University of Lincoln, College of Social Science Research

Dr Rachela Colosi, University of Lincoln, School of Social and Political Sciences

Dr Nick Cowen, University of Lincoln, School of Social and Political Sciences

Dr Megan Todd, University of Central Lancashire


Hierarchies of Masculinity and Lad Culture on Campus: Bad Guys, Good Guys and Complicit Men

Research on ‘lad culture’ and gender-based violence (GBV) in student communities has examined ‘hypermasculine’ gender performances, with little attention paid to hierarchies of masculinity. We explore ‘lad culture’ by analysing qualitative, in-depth interviews with students. Our findings challenge simplistic constructions of ‘good guys’ as allies/protectors in opposition to hypermasculinised, deviant ‘bad guys’. We demonstrate how such binary constructions are premised upon gendered norms of men-as-protectors/women-as-weak, and bolster problematic hierarchies of masculinity. We also highlight the crucial role of complicit masculinity in maintaining GBV-tolerant cultures. Our research suggests academic understandings of lad culture could benefit from a more comprehensive picture of the relationship between masculinity/ies and campus GBV. By theorising complex negotiations of hegemonic masculinity in this context, the paper also advances conceptual debates around the promise/limitations of changing, ‘softer’ masculinities. Practice implications include rethinking how/whether prevention education can deploy ‘softer’ masculinities whilst avoiding reinstating gender hierarchies that ultimately scaffold GBV.

University of Lincoln, College of Social Science Research

Ana Jordan, University of Lincoln, School of Social and Political Sciences

Sundari Anitha, University of Lincoln, School of Social and Political Sciences

Jill Jameson, Independent Researcher

Zowie Davy, De Montfort University, School of Applied Social Sciences


‘Oh sorry, I’ve muted you!’: Issues of connection and connectivity in qualitative (longitudinal) research with young fathers and family support professionals

The COVID-19 crisis has placed unique restrictions on social researchers in terms of how they conduct their research. It has also created opportunities for adaptation and critical reflection on methodological practice. This article considers how the unanticipated use of remote qualitative methods impacted processes of research connection and connectivity in qualitative (longitudinal) research. The reflections are based on fieldwork conducted for a qualitative longitudinal study about the parenting journeys and support needs of young fathers. We elaborate our key strategies and provide worked examples of how the research team modified their methods and responded in the crisis context. First, we consider questions of connection when seeking to (re)establish and retain connections with project stakeholders and marginalised participants through the pivot to remote methods. Second, we reflect on how processes of maintaining participation and interaction were impacted by practical and technological issues associated with the digitally mediated forms of connectivity available.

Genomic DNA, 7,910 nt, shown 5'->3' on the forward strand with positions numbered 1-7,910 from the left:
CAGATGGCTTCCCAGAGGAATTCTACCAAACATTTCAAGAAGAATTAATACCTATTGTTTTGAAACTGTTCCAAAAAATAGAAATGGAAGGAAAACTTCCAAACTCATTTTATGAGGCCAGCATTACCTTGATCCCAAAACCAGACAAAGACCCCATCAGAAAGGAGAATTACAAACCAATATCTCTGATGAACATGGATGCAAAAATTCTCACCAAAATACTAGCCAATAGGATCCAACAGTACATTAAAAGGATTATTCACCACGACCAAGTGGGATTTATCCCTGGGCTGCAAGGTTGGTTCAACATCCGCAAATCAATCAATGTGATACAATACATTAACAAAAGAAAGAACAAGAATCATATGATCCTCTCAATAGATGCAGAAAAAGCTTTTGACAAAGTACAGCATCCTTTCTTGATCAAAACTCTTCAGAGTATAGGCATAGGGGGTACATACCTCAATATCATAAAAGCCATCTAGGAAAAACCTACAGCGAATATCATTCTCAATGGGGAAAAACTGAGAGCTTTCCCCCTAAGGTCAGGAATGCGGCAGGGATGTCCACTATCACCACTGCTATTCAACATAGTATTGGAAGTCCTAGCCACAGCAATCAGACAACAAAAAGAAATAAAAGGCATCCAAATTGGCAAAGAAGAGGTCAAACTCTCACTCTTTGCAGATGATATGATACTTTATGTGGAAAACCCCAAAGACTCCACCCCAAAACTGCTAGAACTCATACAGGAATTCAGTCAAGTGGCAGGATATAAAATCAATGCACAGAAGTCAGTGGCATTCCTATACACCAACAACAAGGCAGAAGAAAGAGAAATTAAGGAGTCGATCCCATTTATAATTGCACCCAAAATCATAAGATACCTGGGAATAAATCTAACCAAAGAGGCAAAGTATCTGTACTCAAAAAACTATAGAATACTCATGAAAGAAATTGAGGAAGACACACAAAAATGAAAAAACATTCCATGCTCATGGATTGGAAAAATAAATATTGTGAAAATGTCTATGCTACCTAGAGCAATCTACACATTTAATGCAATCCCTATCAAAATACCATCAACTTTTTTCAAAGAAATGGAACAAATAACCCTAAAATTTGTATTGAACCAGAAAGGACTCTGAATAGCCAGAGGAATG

University of Lincoln, College of Social Science Research

Anna Tarrant, University of Lincoln, School of Social and Political Sciences

Laura Way, University of Lincoln, School of Social and Political Sciences

Linzi Ladlow, University of Lincoln, School of Social and Political Sciences


Parenting styles and types: Breastfeeding attitudes in a large sample of mothers

The importance of breastfeeding for both maternal and infant health is well established. However, it remains the case that only a small percentage of infants are breastfed after the first six months of life. Maternal negative breastfeeding attitudes are associated with a reduced likelihood of breastfeeding an infant, but they are a malleable target for practitioner interventions. By adjusting perceptions, and therefore behaviours within the population, maternal and infant health outcomes may be improved. As such, it is important to understand whether certain types of mother might feel more negatively about breastfeeding. Here. we investigated the relationships between parenting styles, personality traits, and breastfeeding attitudes. In addition, we aimed to address the interrelated nature of parenting styles by identifying ‘types’ of mother who may feel more negatively about breastfeeding.

University of Lincoln, College of Social Science Research

Abi M.B. Davis, University of Lincoln, School of Psychology and The Open University, School of Psychology and Counselling

Charlotte Coleman, The Open University, School of Psychology and Counselling and Sheffield Hallam University, Department of Psychology

Robin S.S. Kramer, University of Lincoln, School of Psychology

Fathering and Poverty: A new publication by Dr Anna Tarrant

Dr Anna Tarrant from the School of Social and Political Science released a book in August 2021 titled ‘Fathering and Poverty: Uncovering men’s family participation in low-income contexts’ (Policy Press), which is available in hardback, paperback and e-format:

The book draws on pioneering multigenerational research with men in low-income families to engage critically with dominant policy narratives that construct them as largely absent, irresponsible and uncaring. In their own words, men who are young fathers, single primary caregivers and kinship carers, discuss their family lives in-depth and describe their diverse pathways into caregiving and ‘doing kinship’ across the lifecourse. Developing the concept of family participation, the book also interrogates how men’s family involvement is affected by the resources available and the constraints upon them, considering intersections of gender, generation and work, as well as the impact of austerity and welfare support.

Illuminating aspects of care within economic hardship that often go unseen, Fathering and Poverty deepens our understanding of masculinities and family life and the policies and practices that support or undermine men’s participation.

Watch this space for further information about an online book launch.